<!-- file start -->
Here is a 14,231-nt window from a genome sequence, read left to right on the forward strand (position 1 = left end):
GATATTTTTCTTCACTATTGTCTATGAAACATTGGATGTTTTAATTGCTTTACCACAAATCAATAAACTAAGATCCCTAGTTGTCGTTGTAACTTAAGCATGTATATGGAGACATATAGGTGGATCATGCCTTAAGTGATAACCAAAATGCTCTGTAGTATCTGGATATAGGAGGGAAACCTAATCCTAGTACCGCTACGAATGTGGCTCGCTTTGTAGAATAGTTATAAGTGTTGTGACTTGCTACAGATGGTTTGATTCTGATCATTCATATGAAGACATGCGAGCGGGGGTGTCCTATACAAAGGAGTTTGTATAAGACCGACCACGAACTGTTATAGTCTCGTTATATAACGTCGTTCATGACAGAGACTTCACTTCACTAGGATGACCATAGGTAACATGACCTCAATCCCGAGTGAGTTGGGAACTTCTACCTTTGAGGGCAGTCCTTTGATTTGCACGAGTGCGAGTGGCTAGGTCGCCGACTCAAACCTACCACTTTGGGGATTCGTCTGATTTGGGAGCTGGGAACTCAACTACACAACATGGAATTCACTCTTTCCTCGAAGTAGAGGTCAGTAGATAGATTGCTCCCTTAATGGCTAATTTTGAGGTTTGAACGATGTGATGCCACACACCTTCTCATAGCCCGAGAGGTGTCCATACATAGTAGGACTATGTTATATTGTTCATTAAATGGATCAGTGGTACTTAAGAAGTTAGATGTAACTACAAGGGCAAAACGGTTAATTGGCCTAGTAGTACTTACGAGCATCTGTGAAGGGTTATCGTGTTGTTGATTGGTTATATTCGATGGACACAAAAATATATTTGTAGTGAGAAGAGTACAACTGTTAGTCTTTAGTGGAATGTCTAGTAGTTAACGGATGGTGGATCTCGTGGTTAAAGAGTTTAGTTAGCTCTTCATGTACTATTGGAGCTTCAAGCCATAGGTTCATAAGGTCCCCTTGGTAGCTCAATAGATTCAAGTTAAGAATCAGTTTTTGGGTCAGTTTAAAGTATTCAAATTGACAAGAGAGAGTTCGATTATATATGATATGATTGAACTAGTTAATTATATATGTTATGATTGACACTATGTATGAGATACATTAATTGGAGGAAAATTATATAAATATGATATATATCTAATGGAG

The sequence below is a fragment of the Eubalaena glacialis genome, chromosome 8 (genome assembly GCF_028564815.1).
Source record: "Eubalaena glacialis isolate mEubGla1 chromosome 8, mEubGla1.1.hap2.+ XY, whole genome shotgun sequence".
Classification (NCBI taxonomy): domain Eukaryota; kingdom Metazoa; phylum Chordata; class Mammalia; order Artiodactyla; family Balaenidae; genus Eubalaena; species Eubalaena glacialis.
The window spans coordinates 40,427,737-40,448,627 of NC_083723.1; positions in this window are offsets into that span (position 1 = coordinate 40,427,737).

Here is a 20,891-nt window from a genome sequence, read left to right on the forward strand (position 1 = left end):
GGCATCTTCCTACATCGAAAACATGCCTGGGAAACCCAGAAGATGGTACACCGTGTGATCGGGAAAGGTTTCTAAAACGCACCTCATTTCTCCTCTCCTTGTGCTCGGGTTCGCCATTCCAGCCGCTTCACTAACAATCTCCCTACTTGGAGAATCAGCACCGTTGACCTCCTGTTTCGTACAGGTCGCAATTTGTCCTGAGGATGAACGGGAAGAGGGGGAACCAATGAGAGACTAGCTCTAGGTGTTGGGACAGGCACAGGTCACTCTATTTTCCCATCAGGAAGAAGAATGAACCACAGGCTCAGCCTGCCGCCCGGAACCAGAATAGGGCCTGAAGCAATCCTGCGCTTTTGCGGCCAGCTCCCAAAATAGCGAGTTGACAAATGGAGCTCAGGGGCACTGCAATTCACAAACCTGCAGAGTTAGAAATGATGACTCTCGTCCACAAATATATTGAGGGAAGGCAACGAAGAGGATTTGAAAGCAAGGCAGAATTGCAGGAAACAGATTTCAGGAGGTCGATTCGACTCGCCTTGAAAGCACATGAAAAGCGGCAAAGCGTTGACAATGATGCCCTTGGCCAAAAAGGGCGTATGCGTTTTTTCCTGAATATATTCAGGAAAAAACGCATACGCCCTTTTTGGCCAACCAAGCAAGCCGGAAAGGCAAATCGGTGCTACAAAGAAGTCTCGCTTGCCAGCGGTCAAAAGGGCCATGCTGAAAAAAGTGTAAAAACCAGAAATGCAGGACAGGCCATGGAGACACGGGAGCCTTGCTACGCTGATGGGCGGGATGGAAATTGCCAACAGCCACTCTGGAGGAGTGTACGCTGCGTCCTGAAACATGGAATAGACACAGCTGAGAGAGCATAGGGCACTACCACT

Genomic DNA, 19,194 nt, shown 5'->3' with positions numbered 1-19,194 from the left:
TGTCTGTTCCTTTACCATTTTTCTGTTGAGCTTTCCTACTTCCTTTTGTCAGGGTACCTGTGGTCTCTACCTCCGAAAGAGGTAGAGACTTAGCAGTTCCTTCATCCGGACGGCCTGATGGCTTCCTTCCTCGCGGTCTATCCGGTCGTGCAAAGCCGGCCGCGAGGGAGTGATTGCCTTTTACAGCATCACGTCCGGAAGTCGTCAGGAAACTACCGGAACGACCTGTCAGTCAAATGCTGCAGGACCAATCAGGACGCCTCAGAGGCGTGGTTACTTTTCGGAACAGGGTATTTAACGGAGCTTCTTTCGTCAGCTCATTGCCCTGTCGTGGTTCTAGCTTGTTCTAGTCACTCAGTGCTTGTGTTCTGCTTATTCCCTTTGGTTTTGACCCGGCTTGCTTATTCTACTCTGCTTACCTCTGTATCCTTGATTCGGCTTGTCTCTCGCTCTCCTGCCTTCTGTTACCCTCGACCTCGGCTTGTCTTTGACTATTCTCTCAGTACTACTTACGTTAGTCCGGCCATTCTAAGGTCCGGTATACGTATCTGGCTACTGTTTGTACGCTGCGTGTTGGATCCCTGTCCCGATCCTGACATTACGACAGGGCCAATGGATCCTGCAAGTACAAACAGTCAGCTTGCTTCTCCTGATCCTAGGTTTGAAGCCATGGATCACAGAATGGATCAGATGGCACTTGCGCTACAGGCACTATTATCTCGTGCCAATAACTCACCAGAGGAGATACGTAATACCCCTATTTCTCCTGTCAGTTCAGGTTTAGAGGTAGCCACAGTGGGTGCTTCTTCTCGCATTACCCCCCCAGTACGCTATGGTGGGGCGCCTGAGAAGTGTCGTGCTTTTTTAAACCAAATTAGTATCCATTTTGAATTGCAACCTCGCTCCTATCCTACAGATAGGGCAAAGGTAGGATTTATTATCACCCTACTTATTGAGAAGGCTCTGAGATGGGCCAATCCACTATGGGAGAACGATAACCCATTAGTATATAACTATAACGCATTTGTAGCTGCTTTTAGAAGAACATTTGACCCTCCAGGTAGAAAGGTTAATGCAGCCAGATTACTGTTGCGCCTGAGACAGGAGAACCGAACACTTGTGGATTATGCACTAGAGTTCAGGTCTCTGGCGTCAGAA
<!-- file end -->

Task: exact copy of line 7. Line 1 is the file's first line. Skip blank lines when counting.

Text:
Here is a 20,891-nt window from a genome sequence, read left to right on the forward strand (position 1 = left end):